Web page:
Sadly, we were told again that the second runway they had set up had now also cracked- more setbacks! So all our planning, at each stage, the obstacles and frustrations, meant that we had to adapt and change our plans again and again. And now, at literally the last minute, we learned that the runway cracks, the compressed timelines, and the political challenges, all meant that Plan C had to change and it would be unfeasible. Instead, we had one option left, our only option to get on the Arctic Ocean and document what we could see. The Russians would only allow us to walk the final two degrees from 88 degrees to the North Pole, due to safety restrictions and timelines. So we were left with Plan D!

Our only other option would have been to give up and go home, and perhaps try again the following year (which would have been highly unlikely). So, we had yet more discussions with the Russians and finally an agreement.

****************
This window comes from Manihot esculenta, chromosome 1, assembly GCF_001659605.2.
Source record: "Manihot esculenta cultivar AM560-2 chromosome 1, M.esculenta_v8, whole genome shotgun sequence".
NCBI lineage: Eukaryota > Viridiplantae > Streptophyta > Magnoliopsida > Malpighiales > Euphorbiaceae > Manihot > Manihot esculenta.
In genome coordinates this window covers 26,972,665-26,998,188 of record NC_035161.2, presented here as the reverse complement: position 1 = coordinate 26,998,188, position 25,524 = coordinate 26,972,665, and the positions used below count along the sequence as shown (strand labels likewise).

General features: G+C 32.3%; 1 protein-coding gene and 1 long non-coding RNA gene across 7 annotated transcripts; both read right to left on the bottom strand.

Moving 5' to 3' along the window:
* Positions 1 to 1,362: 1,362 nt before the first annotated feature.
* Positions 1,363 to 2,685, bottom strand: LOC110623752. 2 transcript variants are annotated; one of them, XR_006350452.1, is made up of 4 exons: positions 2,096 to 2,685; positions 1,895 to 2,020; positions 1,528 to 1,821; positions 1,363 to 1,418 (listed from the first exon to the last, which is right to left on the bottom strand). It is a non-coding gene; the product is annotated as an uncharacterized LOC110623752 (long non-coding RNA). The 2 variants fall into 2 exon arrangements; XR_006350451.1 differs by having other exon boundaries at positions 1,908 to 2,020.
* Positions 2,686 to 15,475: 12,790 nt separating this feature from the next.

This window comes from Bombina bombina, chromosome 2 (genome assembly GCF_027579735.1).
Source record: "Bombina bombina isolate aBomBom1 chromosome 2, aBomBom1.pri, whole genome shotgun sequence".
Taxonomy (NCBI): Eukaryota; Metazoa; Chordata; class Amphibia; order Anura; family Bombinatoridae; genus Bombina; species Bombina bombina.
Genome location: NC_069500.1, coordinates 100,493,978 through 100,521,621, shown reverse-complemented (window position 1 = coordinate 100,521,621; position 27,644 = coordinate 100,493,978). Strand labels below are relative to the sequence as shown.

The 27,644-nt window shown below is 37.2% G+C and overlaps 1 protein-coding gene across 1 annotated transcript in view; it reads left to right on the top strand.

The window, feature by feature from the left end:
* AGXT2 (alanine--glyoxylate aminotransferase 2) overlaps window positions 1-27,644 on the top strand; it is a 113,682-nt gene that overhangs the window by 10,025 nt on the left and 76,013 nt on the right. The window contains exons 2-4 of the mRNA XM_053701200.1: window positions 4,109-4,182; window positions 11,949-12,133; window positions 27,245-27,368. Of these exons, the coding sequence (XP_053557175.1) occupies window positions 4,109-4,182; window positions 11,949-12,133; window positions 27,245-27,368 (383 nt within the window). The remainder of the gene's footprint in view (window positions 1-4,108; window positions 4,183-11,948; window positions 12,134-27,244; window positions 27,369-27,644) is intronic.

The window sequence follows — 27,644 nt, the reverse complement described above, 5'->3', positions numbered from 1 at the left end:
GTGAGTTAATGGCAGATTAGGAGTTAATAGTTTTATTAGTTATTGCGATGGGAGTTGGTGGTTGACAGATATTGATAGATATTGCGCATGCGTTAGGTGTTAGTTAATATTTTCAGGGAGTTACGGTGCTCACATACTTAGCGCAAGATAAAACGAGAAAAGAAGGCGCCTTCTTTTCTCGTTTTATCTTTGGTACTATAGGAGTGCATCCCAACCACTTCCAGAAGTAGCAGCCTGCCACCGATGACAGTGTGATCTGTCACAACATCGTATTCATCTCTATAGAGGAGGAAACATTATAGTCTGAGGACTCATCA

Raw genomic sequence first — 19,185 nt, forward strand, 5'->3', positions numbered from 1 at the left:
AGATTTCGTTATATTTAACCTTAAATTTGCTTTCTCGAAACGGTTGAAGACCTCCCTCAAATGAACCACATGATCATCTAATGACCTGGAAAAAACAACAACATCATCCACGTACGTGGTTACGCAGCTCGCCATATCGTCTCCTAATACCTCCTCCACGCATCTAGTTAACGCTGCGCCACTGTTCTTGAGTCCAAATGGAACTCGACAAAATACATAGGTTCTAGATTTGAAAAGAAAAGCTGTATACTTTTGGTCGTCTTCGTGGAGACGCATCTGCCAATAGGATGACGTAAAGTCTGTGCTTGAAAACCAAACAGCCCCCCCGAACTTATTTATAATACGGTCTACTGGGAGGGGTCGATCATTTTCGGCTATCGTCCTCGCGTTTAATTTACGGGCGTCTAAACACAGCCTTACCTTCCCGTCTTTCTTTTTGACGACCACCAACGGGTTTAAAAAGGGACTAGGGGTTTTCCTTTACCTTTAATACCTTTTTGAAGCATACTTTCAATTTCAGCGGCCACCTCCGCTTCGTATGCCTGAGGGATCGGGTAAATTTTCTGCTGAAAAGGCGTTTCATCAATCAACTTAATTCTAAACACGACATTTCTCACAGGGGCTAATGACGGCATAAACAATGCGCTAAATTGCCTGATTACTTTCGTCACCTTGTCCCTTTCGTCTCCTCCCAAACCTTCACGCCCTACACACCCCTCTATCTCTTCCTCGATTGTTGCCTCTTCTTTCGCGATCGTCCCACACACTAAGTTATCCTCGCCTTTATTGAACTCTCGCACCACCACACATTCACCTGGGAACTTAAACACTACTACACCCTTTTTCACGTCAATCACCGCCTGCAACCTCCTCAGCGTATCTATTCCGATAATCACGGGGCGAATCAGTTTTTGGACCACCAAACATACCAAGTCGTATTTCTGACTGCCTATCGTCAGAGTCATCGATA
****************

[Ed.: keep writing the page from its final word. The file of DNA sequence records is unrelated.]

What’s the ‘take home’ message from something like this? Try and remain calm, as you cannot influence something outside of your control and sadly not the climate or can we?

The key for us was to try and go back to the reason why we were there. What was our mission statement? What were we trying to achieve there? Documenting climate change, although we weren’t just documenting, we were experiencing it first-hand, and being frustrated by it!

In any situation (or project), if you go back to the mission statement, you should take meaning and strength from that.

Mission reminder: To document what we saw on ice!

And so we had the green light again, except this time Plan D! We kitted up and we were off, finally after 3 years of planning and setbacks onto the Arctic Ocean – at last!